Along with the hefty penalty, the state attorneys general said, Google must not hide key information about location tracking, must give users detailed information about the types of location tracking information Google collects, and must show additional information to people when users turn location-related account settings to “off.”

States will receive differing sums from the settlement. Mr. Landry’s office said Louisiana would receive more than $12.7 million, and Mr. Tong’s office said Connecticut would collect more than $6.5 million.

The financial penalty will not cripple Google’s business. The company raked in $69 billion in revenue for the third quarter of 2022, according to reports, yielding about $13.9 billion in profit.

Google downplayed its location-tracking tools Monday and said it changed the products at issue long ago.

“Consistent with improvements we’ve made in recent years, we have settled this investigation which was based on outdated product policies that we changed years ago,” Google spokesman Jose Castaneda said in a statement.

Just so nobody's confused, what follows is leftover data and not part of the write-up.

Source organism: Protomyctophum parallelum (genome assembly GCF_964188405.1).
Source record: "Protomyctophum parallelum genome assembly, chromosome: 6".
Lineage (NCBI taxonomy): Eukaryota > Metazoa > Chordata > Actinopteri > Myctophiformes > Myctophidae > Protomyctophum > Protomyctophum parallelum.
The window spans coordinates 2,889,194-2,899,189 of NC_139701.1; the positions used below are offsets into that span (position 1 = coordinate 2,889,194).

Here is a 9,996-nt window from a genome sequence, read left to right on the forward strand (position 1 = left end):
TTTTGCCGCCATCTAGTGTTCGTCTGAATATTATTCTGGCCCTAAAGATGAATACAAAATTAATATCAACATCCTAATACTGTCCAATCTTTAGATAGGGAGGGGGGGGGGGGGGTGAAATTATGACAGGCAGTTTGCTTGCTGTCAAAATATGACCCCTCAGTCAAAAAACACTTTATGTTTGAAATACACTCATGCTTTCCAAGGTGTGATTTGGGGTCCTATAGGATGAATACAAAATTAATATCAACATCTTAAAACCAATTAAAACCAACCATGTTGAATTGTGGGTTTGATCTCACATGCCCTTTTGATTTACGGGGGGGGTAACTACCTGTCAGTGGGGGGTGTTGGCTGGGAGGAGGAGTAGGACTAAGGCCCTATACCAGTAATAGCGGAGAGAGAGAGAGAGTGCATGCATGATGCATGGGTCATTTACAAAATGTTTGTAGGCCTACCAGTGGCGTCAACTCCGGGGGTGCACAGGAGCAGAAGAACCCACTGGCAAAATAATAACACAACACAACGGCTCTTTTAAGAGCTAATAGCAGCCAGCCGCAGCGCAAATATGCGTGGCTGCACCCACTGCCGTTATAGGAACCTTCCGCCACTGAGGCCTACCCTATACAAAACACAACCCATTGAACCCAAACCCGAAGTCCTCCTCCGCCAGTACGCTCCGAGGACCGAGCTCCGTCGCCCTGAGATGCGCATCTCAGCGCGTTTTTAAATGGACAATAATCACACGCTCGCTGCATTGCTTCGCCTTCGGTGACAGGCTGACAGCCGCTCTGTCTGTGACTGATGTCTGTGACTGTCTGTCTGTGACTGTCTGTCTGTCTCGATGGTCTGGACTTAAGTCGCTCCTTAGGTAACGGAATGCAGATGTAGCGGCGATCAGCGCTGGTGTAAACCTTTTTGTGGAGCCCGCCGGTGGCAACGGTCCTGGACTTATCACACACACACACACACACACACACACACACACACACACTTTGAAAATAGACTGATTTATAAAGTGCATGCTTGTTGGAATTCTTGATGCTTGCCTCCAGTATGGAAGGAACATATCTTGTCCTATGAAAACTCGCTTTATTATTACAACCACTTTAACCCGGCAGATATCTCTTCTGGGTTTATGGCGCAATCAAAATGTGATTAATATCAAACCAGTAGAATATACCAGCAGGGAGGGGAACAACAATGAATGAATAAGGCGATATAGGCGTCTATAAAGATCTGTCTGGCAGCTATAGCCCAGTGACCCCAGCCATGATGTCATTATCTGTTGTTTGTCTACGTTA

Google product managers Marlo McGriff and David Monsees defended their company’s Search and Maps products’ usage of location information.

“Location information lets us offer you a more helpful experience when you use our products,” the two men wrote on Google’s blog. “From Google Maps’ driving directions that show you how to avoid traffic to Google Search surfacing local restaurants and letting you know how busy they are, location information helps connect experiences across Google to what’s most relevant and useful.”

The blog post touted transparency tools and auto-delete controls that Google has developed in recent years and said the private browsing Incognito mode prevents Google Maps from saving an account’s search history.

Mr. McGriff and Mr. Monsees said Google would make changes to its products as part of the settlement. The changes include simplifying the process for deleting location data, updating the method to set up an account and revamping information hubs.

“We’ll provide a new control that allows users to easily turn off their Location History and Web & App Activity settings and delete their past data in one simple flow,” Mr. McGriff and Mr. Monsees wrote. “We’ll also continue deleting Location History data for users who have not recently contributed new Location History data to their account.”

• This article is based in part on wire service reports.

Source link

Continue Reading

DON'T MISS ANY IMPORTANT NEWS!
Subscribe To our Newsletter
We promise not to spam you. Unsubscribe at any time.
Invalid email address

Trending

en_USEnglish